Second World War - Pacific Theater

Explore the Oral Histories from Washtenaw County and Michigan Veterans who served in the Pacific Theater

  • Lindhout, William Pierce

    William Lindhout was drafted after one year at Michigan State University. He received his basic and specialized training at Great Lakes IL, Millington TN, Hollywood FL, New Bedford MA, and Oceana VA. He was then assigned to the VT 82 Torpedo Squadron. Lindhout had 33 missions as an aviation radioman (which included gunner and photography duties). His missions included support of several Pacific Island landings, and participating in the first Navy strike on Tokyo. Lindhout's medals include the Distinguished Flying Cross, five Air Medals, Pacific Theater, Atlantic Theater, and the Unit Citation. His DSC reads in part, "in action against enemy Japanese forces in the vicinity of Honshu, Kyushu, Nanpo Shoto, and Nansei-shoto - Lindhout contributed materially to the success of his plane and to the inflictions of damage to enemy shipping, airfields, and installations. His courage and devotion to duty were in keeping with the highest traditions of the United States." This veteran's other citations were equally complimentary regarding his courage and devotion to duty. After leaving the Navy, Lindhout completed his studies in Architecture at the University of Michigan. His company has a very long list of buildings that they designed. Although semi-retired, he represents the third in a line of four generations of architects.
  • Butcko, Joseph A.

    Joseph Butcko was born in Ypsilanti, and at the time that World War II broke out, he was apprenticed in the tool and die business. He was drafted into the armed forces at age 19. Joseph was already married at that time, to his high school sweetheart. Both of his brothers were also serving in the war, both in the Pacific Theater. He chose to enter the Navy and went to basic training at the Great Lakes institution, in Chicago, IL. Joseph traveled briefly to Norfolk, VA, and then was sent back to Chicago, to practice gunnery at Navy Pier. He was eventually shipped out to Guam, as a helmsman on a Landing Ship Tank (LST). There were over 100 men on his crew, and despite the fact that it was considered a big crew, he eventually got to know every soldier on it. While on Guam, he saw many soldiers returning from the battle of Iwo Jima in ambulances and taken to the hospital up the mountain - this experience really drove the reality of war home to him. Joseph took part in the attack on Okinawa, in which he drove a shuttle landing craft (a small craft) back and forth from larger boats, to carry marines to the beach. There were many Japanese Kamikaze planes involved in this battle, and he saw his brother's ship hit by two Kamikaze planes - luckily, no one was killed. While serving in the Pacific, Joseph ran into many friends from Ypsilanti, as well as both of his brothers. After the war was over, Joseph served in China, keeping the peace. He also helped facilitate the transportation of Japanese soldiers and civilians, who had been occupying much of China, back to Japan. When he was discharged from the Navy, he returned to Ypsilanti to work in the tool and die manufacturing business.
  • Laws, Richard Allyn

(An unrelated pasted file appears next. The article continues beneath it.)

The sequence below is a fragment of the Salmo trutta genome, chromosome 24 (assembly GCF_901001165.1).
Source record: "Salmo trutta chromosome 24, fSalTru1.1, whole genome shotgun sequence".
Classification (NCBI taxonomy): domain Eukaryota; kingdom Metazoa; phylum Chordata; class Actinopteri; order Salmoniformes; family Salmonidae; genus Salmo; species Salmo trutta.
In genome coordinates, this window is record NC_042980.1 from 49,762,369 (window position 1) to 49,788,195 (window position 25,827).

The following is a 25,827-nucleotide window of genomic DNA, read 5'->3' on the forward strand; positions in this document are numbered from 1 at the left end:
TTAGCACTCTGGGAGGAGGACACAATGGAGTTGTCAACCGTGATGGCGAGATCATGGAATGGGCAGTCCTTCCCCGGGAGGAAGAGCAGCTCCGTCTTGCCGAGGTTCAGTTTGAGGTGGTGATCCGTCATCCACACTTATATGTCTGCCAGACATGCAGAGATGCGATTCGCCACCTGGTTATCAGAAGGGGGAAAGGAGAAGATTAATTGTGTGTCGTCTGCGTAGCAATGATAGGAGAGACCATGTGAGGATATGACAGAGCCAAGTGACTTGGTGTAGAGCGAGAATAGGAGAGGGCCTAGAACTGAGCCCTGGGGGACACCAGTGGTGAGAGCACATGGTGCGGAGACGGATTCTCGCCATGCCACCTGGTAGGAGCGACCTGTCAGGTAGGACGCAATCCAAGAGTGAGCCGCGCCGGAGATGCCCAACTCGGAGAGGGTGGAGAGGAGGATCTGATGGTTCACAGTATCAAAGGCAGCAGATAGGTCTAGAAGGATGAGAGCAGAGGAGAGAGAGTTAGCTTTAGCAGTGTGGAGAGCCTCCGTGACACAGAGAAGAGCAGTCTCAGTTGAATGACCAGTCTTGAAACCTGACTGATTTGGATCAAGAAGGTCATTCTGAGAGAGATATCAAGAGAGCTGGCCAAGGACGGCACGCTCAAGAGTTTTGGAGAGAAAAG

Richard Laws was born in Michigan on May 1, 1923. After high school, he became a door-to-door salesman for Awrey Bakery Co. He did so well that he bought his own truck for $880 and paid it off in the first six months on the job. Richard even helped his parents buy their house. At the time, Richard was not allowed to enlist in the military because the Government had closed enlistments. He was eventually drafted and volunteered for the Paratroopers. He was assigned to the 511th Heavy Weapons Division. Richard (he likes to be called Dick) made a total of 25 jumps and 6 of those were in combat conditions. He was in constant battle for a year and a half which included his time in Guinea, Leyte, Luzon, and Okinawa. It was in the Philippines that he lost his best buddy with whom he had planned to go into business with at the end of the War. Dick's company was assigned with the task of creating a diversionary battle in order to draw the Japanese away from Los Baños Interment Camp where 2,200 American, Australian and various other civilians were being held. It was believed that the prisoners were only days away from being executed since the Japanese were withdrawing. All prisoners were rescued without any casualties. There were a number of nuns in the Camp. When they saw the parachutes coming down, they said the "Angels were coming." Dick's unit adopted the White Angel designation for their Unit. From the Philippines, Dick's unit was shipped to Okinawa, days before the Japanese were driven out. In August, two Atomic Bombs were dropped on Japan, which convinced them to surrender. Dick was picked to put together a unit to land in Japan and prepare for the others who were to arrive later. There were some tense moments when they landed, and Dick told his group to keep the door locked when he deplaned. If there was any trouble, they were told to take off without him. Although tense and difficult because of the language barrier, the situation went well. Dick became the first American to set foot on Japanese soil. Dick became a member of General MacArthur's Honor Guard. In appreciation, the General gave him a Japanese sword and two rifles as thank you gifts, all of which he still has. Dick's citations include: Good Conduct Medal; Bronze Star with three Battle Stars; Bronze Service Arrowhead for Philippines Liberation with two Battle Stars; Victory Medal; American Theater Ribbon; Asiatic/Pacific Theater Ribbon. After service, Dick returned to Awrey. He keeps in touch with his old buddies and in June of 2004, at the age of 81, drove his pickup truck to Reno to attend a Regimental Reunion.